or if you have under python folder another folder named modelling and it has file my_stuff.py inside it and the empty init.py file then do it like this:
import modelling.my_stuff as m

so you use “.” as separating hierarchies.
if somebody has a better solution please let me know :slight_smile:


#9

You can simply do:

print ‘Please Select Something’,

Just By Adding that comma at the end, it will print to the command line window


#10

whow… thanks a lot.
:slight_smile:


#11

Brilliant, well you couldn’t ask for easier way of doing it :slight_smile: Thanks!

Out of interest, does anyone know why this works and what the comma is actually doing?


#12

Am I missing something but I dont think this print with comma thing is working as it should.
heres a test:

you enter this:
print ‘test’,

you get:
print ‘test’,
test

then you enter this:
print ‘test2’,

you get:
testprint ‘test2’,
test2

It shouldnt do this.


#13

hey,

No that is perfectly normal, it will do the same if you were to write it in mel, I think the issue is that the script editors history panel is a bit messy and simply doesn’t seperate out the new command from the previous result of the print statement.

However if your reading the output from the status line (at the bottom of the main maya window) the print output displays as you would expect.

Edit: Actually thinking about it in mel you could write:

print “Hello\r”;

the “\r” would then mean there would be a carridge return(new line) under the printed statement, so then when you print you next command they’ll be seperated out nicely and not just stuck together. If you can do something similar in Python then that could work?


#14

Ive done always in mel like this: print "hello
";
the problem is that python interpreter adds automatically print ‘hello
\r’
this:
sys.stdout.write('hello
')
does exactly like mel:
print "hello
";


#15

hmm, I’m not quite sure I fully understand what your saying? I tried this in mel:

I typed:

print "hello
";

I get:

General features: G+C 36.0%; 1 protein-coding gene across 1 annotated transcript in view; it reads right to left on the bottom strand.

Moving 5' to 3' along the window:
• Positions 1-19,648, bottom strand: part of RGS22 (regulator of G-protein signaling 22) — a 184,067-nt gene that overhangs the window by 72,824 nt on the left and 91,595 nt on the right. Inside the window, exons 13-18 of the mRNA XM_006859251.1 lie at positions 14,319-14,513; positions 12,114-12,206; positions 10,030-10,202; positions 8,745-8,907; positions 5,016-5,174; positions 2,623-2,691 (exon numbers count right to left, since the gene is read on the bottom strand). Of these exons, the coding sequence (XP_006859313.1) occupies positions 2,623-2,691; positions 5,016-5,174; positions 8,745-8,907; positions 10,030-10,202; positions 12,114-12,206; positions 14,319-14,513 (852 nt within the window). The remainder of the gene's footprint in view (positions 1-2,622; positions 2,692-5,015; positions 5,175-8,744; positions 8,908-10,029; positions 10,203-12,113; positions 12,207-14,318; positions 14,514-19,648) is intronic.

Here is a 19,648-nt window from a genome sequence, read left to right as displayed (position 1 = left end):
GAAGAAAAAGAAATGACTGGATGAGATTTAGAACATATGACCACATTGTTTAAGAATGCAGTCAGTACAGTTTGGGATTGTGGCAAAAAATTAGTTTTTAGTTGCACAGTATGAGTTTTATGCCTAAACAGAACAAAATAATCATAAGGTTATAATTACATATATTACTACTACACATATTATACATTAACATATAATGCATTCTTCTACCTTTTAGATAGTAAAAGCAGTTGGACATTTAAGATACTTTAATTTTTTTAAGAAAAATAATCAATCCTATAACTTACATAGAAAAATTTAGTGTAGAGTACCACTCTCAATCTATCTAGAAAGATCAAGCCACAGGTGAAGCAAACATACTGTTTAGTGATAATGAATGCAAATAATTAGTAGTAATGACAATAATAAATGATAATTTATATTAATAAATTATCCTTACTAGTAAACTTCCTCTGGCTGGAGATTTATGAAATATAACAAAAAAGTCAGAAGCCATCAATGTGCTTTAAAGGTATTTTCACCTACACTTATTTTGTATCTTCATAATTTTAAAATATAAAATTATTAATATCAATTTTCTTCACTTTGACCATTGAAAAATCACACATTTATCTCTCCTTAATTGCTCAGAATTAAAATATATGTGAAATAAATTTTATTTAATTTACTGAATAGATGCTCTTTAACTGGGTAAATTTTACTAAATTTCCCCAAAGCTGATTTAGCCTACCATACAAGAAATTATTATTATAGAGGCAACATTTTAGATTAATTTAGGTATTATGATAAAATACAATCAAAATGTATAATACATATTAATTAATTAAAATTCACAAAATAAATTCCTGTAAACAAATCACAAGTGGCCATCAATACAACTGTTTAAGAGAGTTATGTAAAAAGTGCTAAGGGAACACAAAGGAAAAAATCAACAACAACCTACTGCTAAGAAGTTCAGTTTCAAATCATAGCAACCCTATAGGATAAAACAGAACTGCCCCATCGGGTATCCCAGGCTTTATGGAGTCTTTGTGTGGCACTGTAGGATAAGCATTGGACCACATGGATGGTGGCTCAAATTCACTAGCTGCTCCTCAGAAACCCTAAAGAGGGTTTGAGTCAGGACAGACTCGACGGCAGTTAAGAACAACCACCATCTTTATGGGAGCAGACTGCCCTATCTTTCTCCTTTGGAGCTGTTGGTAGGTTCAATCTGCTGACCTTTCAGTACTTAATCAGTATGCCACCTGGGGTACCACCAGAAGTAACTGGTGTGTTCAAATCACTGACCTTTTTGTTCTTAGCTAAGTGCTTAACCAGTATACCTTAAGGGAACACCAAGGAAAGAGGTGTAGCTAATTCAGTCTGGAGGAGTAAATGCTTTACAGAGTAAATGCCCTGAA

print "hello
";
hello

then I typed:

print "hello2
";

My history window now looks like this:

print "hello
";
hello

[b]print "hello2
";
hello2

[/b]Now I tried the same in Python, so:

[b]print 'hello
',

[/b]I get:

[b]print 'hello
',
hello

[/b]then:

[b]print 'hello2
',

[/b]My history window will now read:

print 'hello
',
hello

[b]print 'hello2
',
hello2

[/b]As you can see its working in exactely the way as Mel, I even tried this using the sys.stdout.write('hello
')
command and this works in exactely the same way to.
If you ommit the (
) it will add the echoed command to the previously printed line, which is what you don’t wont.

So by using a (
) in any of your print statments you should get the correct output no matter what method you use, Mel print, Python print or Python sys.stdout.write method.


#16

but it wont show in the command response line. that was the problem in the beginning
python always jumps ahead. then it stays if you put comma after the message, but then its the same as mel printing with no
in the end and everythin printed after comes to same line
sys.stdout.write('hello
') is the only way to get it as mel print "hello
"; it stays in the command response line and prints after goes to another line


#17

Ok, I see what your saying, but this doesn’t seem to happen for me, mine displays fine in the command line, when I use Python print with (
) and a comma at the end of the line it works exactely the same as mel, the (
) seperates the lines in the history window properly and the comma prints the string in the command line perfectly?? I tried it about 10 times with both Mel and Python and they both work the same for me?

I’m using maya 2008, not sure if older versions make a difference or not?


#18

and the comma at the end

agh… I didnt test this print 'hello
',
that works ok.


#19